There is no doubt that authentic demographic data is the bedrock of democracy because representation is based on population. It is the primary tool used for equitable distribution of public resources as federal and state funding for things like educational programs, healthcare, law enforcement and highways is allocated in part based on population. Government cannot effectively coordinate the economy and ensure productivity and economic allocation of resources without reliable demographic data. Evidently, national planning and solving security problems have become nightmares. We require the census to interrogate how best to achieve the ideal police-to-population ratio of 1:500, which is needed for effective policing and to check the infiltration of criminal elements from neighboring countries. Odimegwu’s plan was, of course, a pipe dream that was never allowed to materialize.

As a result of these leadership failures, the obvious solution to Nigeria’s problem is to adopt true States-based federalism that allows a level of autonomy, protected by the constitution. It will enthrone good governance, manage inter-ethnic tensions generated by our territorially segregated multiple ethnicities and engender peaceful coexistence. It will move the country away from the never-ending ethnic conflicts that is likely to lead eventually to disintegration if left unchecked. It will obviate demands for regional autonomy, lead to a nation of equal citizens and stimulate economic growth that would alleviate poverty for the majority of rural and tribal communities. It is the ultimate political compromise and sacrifice worth making.

True federalism will transfer to the States most of the powers currently residing with the Federal Government save for the armed forces, customs and immigration, regulation of interstate and foreign commerce, foreign affairs, post office, banking and currency, shipping and aviation. The powers not reserved to the Federal Government by the Constitution, not prohibited to the States, will be given to the States. Concurrent powers of the federal and states will remain in areas like police, power generation, taxation, etc.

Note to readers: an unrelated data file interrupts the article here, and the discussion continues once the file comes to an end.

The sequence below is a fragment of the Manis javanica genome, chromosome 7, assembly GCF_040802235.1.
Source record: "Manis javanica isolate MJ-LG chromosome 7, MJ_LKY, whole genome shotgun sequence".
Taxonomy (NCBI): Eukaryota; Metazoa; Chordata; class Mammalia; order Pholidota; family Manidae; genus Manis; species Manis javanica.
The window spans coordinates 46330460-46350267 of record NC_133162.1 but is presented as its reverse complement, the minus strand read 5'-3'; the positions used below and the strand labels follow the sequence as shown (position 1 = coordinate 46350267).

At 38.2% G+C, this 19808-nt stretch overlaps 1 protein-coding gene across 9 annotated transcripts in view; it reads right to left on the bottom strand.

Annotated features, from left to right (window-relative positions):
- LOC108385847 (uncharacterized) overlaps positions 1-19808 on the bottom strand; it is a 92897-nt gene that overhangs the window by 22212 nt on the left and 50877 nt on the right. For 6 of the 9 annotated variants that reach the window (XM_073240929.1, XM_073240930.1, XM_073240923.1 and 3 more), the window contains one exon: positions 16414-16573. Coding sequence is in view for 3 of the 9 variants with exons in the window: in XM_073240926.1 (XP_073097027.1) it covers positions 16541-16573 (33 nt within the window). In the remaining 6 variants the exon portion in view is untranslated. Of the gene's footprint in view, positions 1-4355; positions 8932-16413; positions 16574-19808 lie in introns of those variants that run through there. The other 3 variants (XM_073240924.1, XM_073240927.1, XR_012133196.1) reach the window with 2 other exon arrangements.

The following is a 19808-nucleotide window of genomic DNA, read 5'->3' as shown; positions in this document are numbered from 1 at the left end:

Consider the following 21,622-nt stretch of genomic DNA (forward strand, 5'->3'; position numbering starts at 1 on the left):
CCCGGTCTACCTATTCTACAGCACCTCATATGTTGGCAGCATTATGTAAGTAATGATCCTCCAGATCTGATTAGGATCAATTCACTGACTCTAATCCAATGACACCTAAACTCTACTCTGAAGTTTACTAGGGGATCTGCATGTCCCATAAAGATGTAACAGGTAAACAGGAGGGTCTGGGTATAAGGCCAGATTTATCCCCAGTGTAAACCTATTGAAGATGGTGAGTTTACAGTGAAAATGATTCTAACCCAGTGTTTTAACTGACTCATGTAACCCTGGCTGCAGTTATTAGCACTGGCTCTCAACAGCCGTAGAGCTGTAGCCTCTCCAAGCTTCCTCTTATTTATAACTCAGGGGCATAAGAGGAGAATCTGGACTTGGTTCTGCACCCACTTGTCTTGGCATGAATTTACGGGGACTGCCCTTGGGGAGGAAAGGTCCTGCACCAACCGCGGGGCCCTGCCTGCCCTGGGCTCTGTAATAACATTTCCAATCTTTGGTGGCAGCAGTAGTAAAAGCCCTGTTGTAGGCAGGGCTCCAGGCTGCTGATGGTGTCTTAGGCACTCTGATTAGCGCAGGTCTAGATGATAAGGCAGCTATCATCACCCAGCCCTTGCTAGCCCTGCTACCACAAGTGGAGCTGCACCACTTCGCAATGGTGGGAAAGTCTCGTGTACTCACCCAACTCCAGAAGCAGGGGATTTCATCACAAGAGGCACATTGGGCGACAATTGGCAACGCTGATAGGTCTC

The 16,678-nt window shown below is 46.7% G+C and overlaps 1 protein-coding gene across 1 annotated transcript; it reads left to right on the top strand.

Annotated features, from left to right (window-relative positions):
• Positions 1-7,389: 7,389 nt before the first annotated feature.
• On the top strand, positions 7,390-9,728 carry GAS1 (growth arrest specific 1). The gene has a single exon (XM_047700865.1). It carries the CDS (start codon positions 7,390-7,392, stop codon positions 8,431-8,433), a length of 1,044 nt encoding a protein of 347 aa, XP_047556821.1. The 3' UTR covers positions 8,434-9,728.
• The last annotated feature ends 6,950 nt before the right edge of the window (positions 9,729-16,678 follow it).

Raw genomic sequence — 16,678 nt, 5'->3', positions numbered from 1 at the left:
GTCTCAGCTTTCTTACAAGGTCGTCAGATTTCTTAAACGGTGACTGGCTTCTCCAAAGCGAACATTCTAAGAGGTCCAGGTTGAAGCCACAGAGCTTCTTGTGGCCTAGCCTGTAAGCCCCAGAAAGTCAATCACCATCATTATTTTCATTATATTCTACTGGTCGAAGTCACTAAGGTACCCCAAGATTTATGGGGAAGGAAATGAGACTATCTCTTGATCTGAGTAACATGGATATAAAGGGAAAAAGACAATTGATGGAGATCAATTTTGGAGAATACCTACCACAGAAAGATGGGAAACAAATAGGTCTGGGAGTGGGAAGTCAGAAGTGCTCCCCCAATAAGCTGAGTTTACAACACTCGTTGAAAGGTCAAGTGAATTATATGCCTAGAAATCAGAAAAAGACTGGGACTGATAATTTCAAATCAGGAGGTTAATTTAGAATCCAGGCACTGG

A careful separation and blending of powers between the federal and state governments will effectively resolve the failure of the 1999 constitution to reflect the yearnings of the various ethnic nationalities in the country. It will ensure resource control. It will guard against federal tyranny and make for more participation of citizens in government. It will reduce the ethnic schism that is threatening the country’s corporate unity and enable the country to cope with ethnicity in ways compatible with democracy.
Thus, the federal government will concentrate on the few reserved areas and become more efficient with a trimmed federal workforce. Likewise, the States will be better positioned to do those things that best falls within their jurisdiction at their own pace. A restructured Nigeria is the smart way to repair Nigeria but we have to move fast. The choices we make as a nation now will determine the fate of the Nigerian experiment.

Attorney Chuma Uwechia reflects on our Nigerian experiment and the choices we must make now as a nation to become a truly great nation